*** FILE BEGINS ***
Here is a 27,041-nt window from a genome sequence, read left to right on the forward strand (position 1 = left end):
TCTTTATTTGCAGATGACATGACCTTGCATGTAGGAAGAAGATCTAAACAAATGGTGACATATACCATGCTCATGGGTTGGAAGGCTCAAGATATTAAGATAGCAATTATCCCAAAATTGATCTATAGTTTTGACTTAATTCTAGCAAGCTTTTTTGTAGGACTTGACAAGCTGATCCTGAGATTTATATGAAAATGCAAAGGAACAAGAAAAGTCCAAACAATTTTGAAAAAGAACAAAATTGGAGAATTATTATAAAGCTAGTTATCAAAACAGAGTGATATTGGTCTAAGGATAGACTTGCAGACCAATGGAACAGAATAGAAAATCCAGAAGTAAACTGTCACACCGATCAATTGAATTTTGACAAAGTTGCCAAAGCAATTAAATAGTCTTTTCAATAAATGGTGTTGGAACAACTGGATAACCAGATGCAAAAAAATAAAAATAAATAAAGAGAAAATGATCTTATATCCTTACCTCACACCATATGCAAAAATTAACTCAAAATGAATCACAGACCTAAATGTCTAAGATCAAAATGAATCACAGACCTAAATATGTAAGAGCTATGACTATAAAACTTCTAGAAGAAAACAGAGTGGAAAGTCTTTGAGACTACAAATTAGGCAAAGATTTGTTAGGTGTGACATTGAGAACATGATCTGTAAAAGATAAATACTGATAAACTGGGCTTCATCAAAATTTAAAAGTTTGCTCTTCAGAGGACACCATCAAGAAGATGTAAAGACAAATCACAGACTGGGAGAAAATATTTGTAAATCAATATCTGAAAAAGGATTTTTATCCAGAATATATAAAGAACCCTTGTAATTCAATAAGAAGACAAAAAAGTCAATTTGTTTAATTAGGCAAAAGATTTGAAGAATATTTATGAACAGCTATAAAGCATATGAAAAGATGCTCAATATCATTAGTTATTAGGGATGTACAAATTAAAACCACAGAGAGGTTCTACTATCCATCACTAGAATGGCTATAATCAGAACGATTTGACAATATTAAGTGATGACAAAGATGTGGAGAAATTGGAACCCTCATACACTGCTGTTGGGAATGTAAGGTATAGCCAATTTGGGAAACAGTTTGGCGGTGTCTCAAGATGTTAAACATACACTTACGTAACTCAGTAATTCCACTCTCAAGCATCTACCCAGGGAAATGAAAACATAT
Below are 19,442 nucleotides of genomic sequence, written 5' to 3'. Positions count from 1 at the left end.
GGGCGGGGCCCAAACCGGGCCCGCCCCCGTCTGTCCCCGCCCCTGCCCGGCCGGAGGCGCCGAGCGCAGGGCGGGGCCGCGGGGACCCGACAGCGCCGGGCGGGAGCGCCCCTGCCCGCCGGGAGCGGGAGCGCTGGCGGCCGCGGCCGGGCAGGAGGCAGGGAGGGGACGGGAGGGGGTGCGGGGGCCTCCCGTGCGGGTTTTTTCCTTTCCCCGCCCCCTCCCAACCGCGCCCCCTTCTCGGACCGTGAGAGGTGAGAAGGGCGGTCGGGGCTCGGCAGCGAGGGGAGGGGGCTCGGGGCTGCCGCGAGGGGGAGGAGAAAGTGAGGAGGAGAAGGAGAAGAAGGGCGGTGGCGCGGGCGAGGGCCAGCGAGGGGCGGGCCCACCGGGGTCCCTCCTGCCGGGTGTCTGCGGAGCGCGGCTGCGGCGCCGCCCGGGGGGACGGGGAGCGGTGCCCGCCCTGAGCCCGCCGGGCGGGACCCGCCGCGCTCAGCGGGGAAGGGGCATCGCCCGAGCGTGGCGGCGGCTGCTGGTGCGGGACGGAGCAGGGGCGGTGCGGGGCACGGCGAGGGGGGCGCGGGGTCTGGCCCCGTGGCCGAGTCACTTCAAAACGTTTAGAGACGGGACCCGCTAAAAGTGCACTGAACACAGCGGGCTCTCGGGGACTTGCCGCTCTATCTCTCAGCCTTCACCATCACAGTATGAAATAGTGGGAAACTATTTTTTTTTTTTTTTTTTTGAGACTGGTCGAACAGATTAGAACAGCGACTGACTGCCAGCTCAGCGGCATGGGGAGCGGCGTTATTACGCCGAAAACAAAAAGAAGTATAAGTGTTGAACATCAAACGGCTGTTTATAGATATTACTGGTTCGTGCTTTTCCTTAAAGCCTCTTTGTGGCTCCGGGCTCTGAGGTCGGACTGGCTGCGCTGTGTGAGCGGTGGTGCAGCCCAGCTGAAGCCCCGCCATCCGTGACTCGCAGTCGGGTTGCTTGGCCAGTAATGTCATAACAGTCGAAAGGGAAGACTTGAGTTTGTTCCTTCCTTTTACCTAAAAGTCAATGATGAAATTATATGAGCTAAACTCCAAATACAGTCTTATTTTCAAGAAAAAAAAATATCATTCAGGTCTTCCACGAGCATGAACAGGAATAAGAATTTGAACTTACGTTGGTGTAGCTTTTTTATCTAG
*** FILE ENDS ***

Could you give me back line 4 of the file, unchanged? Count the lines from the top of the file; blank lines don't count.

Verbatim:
GGGCGGGGCCCAAACCGGGCCCGCCCCCGTCTGTCCCCGCCCCTGCCCGGCCGGAGGCGCCGAGCGCAGGGCGGGGCCGCGGGGACCCGACAGCGCCGGGCGGGAGCGCCCCTGCCCGCCGGGAGCGGGAGCGCTGGCGGCCGCGGCCGGGCAGGAGGCAGGGAGGGGACGGGAGGGGGTGCGGGGGCCTCCCGTGCGGGTTTTTTCCTTTCCCCGCCCCCTCCCAACCGCGCCCCCTTCTCGGACCGTGAGAGGTGAGAAGGGCGGTCGGGGCTCGGCAGCGAGGGGAGGGGGCTCGGGGCTGCCGCGAGGGGGAGGAGAAAGTGAGGAGGAGAAGGAGAAGAAGGGCGGTGGCGCGGGCGAGGGCCAGCGAGGGGCGGGCCCACCGGGGTCCCTCCTGCCGGGTGTCTGCGGAGCGCGGCTGCGGCGCCGCCCGGGGGGACGGGGAGCGGTGCCCGCCCTGAGCCCGCCGGGCGGGACCCGCCGCGCTCAGCGGGGAAGGGGCATCGCCCGAGCGTGGCGGCGGCTGCTGGTGCGGGACGGAGCAGGGGCGGTGCGGGGCACGGCGAGGGGGGCGCGGGGTCTGGCCCCGTGGCCGAGTCACTTCAAAACGTTTAGAGACGGGACCCGCTAAAAGTGCACTGAACACAGCGGGCTCTCGGGGACTTGCCGCTCTATCTCTCAGCCTTCACCATCACAGTATGAAATAGTGGGAAACTATTTTTTTTTTTTTTTTTTTGAGACTGGTCGAACAGATTAGAACAGCGACTGACTGCCAGCTCAGCGGCATGGGGAGCGGCGTTATTACGCCGAAAACAAAAAGAAGTATAAGTGTTGAACATCAAACGGCTGTTTATAGATATTACTGGTTCGTGCTTTTCCTTAAAGCCTCTTTGTGGCTCCGGGCTCTGAGGTCGGACTGGCTGCGCTGTGTGAGCGGTGGTGCAGCCCAGCTGAAGCCCCGCCATCCGTGACTCGCAGTCGGGTTGCTTGGCCAGTAATGTCATAACAGTCGAAAGGGAAGACTTGAGTTTGTTCCTTCCTTTTACCTAAAAGTCAATGATGAAATTATATGAGCTAAACTCCAAATACAGTCTTATTTTCAAGAAAAAAAAATATCATTCAGGTCTTCCACGAGCATGAACAGGAATAAGAATTTGAACTTACGTTGGTGTAGCTTTTTTATCTAG